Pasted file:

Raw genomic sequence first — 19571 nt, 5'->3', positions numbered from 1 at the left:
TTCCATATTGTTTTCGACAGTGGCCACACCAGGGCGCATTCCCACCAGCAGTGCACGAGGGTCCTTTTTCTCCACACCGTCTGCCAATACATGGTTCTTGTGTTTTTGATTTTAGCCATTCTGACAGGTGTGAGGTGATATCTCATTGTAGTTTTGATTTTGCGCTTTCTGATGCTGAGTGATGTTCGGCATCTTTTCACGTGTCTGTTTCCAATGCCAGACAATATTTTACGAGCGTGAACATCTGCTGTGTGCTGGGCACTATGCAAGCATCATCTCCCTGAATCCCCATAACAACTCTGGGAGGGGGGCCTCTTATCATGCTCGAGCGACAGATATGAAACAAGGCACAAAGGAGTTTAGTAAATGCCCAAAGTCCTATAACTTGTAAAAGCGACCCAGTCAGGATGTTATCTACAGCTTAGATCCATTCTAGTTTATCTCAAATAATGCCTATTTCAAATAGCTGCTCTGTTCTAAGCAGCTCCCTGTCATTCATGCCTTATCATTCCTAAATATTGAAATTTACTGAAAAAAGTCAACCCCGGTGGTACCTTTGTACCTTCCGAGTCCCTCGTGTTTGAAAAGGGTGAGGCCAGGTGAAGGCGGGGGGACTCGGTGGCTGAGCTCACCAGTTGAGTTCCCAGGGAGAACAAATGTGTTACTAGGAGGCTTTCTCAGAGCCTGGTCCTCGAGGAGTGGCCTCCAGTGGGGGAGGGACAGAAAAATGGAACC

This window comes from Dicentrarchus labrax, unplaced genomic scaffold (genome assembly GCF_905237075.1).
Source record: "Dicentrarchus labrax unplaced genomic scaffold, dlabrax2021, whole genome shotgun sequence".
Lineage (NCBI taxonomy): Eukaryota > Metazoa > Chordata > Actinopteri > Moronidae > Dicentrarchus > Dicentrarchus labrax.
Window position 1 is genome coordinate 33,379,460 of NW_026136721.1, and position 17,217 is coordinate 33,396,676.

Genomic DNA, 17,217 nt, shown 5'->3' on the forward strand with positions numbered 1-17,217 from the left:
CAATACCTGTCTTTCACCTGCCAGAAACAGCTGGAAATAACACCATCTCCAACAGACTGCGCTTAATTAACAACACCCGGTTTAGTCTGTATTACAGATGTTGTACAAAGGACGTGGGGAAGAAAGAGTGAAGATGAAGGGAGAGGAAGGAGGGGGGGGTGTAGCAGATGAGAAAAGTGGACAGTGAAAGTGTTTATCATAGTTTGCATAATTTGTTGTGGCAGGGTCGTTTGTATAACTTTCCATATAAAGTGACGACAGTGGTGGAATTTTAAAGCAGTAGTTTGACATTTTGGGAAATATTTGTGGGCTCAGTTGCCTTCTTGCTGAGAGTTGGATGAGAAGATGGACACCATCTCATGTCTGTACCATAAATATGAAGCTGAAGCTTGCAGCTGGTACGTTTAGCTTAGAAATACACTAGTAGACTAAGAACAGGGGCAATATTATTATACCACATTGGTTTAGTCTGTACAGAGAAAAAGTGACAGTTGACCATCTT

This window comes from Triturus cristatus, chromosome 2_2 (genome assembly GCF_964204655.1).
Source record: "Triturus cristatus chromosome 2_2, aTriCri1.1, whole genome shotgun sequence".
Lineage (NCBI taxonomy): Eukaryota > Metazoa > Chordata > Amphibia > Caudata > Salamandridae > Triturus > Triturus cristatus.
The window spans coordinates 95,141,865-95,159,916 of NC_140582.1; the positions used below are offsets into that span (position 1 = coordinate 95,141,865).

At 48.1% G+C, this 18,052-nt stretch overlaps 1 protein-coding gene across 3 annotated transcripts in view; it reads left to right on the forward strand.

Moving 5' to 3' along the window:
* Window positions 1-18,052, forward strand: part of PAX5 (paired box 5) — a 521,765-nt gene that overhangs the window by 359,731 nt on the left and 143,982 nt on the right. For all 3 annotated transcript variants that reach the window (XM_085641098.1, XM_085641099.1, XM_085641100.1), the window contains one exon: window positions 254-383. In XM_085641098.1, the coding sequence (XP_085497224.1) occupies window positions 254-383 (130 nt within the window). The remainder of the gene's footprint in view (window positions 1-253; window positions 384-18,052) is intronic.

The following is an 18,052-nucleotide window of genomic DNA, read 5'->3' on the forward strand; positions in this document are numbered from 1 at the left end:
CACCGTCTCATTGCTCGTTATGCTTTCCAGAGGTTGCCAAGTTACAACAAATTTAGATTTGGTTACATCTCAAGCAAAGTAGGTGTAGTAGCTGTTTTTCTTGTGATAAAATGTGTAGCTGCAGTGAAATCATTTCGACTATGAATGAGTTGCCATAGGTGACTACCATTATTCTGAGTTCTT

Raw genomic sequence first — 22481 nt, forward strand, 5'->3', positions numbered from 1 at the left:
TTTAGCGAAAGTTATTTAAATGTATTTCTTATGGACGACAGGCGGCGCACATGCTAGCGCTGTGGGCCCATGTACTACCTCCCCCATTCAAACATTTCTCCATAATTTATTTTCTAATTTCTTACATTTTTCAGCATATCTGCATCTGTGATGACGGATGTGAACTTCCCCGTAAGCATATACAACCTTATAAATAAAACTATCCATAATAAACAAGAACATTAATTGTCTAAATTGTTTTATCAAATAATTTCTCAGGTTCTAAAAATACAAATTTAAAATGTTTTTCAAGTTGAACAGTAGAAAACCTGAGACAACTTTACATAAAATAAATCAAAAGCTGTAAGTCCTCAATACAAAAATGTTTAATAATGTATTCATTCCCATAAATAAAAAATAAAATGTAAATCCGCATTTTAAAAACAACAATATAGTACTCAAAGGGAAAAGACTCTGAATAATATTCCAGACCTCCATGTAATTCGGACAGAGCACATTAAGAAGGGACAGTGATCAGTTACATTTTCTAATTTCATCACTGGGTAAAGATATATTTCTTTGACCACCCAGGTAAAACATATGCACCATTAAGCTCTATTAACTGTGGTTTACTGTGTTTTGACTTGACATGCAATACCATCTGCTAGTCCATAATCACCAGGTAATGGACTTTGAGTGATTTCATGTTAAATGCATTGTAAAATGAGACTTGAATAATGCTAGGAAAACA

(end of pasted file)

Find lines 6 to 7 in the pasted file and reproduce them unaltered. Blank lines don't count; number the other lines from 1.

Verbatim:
Window position 1 is genome coordinate 33,379,460 of NW_026136721.1, and position 17,217 is coordinate 33,396,676.

Genomic DNA, 17,217 nt, shown 5'->3' on the forward strand with positions numbered 1-17,217 from the left: